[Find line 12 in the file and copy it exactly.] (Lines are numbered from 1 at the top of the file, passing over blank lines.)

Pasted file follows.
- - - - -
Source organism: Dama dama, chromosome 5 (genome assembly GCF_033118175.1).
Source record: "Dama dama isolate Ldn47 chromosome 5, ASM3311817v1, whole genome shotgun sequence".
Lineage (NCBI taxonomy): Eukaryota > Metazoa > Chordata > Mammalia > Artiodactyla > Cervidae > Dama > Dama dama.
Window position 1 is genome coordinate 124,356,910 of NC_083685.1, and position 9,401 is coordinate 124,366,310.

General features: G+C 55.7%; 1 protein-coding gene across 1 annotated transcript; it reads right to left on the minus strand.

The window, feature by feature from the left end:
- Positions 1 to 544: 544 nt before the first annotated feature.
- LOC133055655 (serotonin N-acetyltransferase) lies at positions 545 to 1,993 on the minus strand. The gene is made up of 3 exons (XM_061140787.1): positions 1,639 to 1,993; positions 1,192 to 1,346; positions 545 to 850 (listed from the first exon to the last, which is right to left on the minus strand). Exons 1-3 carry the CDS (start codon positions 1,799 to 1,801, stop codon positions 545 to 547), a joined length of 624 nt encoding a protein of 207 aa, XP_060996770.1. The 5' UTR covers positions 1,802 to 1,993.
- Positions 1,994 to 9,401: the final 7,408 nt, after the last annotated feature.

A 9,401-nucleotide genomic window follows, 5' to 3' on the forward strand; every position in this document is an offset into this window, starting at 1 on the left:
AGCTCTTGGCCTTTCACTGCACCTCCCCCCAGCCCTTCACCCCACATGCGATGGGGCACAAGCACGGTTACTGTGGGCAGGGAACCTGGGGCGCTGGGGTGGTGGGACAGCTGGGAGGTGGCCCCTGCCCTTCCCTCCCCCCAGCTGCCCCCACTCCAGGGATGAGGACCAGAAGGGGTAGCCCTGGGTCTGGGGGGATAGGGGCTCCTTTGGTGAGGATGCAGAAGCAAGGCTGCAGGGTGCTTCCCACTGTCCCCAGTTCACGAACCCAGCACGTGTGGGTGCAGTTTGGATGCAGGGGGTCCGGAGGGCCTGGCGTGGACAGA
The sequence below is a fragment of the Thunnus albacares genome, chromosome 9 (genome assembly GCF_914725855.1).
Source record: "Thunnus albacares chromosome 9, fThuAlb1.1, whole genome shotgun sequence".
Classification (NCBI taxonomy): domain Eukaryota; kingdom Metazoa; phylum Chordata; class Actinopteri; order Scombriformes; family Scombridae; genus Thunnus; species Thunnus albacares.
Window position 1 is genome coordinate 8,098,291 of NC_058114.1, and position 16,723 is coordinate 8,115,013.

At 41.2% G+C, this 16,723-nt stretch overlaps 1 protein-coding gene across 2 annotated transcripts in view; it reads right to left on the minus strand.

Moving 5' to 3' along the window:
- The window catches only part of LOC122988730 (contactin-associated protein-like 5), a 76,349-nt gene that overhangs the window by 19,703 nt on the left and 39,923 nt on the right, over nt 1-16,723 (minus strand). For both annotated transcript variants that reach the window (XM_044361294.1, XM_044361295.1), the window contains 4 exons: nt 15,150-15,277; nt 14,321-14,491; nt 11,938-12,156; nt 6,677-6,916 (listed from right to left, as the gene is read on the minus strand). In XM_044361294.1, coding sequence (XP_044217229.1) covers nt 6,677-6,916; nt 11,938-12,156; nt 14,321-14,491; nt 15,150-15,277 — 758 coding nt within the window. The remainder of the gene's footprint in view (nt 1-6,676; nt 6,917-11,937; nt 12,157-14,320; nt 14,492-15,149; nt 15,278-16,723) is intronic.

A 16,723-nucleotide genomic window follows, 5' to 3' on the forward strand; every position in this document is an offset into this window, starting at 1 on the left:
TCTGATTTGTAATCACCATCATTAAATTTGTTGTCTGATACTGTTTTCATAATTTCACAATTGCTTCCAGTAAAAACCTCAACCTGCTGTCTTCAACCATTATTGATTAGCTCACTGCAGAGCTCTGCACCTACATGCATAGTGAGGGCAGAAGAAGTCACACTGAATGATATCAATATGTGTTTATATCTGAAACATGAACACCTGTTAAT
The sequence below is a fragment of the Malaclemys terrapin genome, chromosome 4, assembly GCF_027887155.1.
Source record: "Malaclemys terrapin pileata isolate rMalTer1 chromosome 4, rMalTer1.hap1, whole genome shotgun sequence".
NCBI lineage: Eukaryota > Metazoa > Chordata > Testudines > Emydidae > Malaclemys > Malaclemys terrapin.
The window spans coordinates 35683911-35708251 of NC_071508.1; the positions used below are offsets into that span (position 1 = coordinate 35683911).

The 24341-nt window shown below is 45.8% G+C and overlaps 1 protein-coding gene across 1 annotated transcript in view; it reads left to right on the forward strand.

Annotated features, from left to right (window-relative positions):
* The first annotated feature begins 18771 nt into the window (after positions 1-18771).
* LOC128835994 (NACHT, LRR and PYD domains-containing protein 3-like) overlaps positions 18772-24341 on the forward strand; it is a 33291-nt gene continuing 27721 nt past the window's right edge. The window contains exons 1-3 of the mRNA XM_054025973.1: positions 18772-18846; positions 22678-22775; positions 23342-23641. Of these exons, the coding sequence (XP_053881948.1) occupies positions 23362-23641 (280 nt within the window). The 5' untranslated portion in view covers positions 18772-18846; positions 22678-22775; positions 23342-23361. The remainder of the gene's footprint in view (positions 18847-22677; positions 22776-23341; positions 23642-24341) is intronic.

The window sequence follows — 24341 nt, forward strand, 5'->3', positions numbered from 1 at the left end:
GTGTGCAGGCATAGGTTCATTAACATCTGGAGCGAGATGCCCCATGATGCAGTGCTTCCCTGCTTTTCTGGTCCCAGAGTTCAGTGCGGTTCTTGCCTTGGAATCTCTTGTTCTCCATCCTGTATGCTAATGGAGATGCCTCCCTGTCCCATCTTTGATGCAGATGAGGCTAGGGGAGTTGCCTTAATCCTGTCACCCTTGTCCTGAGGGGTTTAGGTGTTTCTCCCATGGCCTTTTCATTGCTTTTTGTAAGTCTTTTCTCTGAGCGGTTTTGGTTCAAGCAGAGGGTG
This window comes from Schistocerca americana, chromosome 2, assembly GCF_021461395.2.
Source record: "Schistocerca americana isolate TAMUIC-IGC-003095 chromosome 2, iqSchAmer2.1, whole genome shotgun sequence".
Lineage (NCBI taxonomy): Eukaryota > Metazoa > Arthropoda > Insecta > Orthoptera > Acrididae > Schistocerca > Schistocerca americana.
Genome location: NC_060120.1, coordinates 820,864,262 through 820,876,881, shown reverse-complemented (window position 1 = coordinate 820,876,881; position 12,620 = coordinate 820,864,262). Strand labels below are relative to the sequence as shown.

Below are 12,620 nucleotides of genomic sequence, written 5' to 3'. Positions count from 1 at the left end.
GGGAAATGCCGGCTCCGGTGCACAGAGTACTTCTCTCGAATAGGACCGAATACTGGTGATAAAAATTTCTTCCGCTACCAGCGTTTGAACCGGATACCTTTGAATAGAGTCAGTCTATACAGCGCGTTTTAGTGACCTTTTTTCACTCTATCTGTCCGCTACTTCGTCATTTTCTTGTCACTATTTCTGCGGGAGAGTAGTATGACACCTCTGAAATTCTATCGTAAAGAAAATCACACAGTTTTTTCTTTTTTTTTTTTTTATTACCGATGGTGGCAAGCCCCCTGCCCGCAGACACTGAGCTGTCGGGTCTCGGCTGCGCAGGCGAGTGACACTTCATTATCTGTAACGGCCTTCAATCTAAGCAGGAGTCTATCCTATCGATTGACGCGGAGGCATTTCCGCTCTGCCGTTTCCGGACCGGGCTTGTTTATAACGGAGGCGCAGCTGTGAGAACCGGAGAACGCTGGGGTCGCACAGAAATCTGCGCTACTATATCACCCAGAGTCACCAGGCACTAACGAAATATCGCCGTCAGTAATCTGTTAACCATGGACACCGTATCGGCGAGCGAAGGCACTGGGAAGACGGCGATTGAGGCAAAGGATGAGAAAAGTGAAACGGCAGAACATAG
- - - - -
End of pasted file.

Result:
The sequence below is a fragment of the Thunnus albacares genome, chromosome 9 (genome assembly GCF_914725855.1).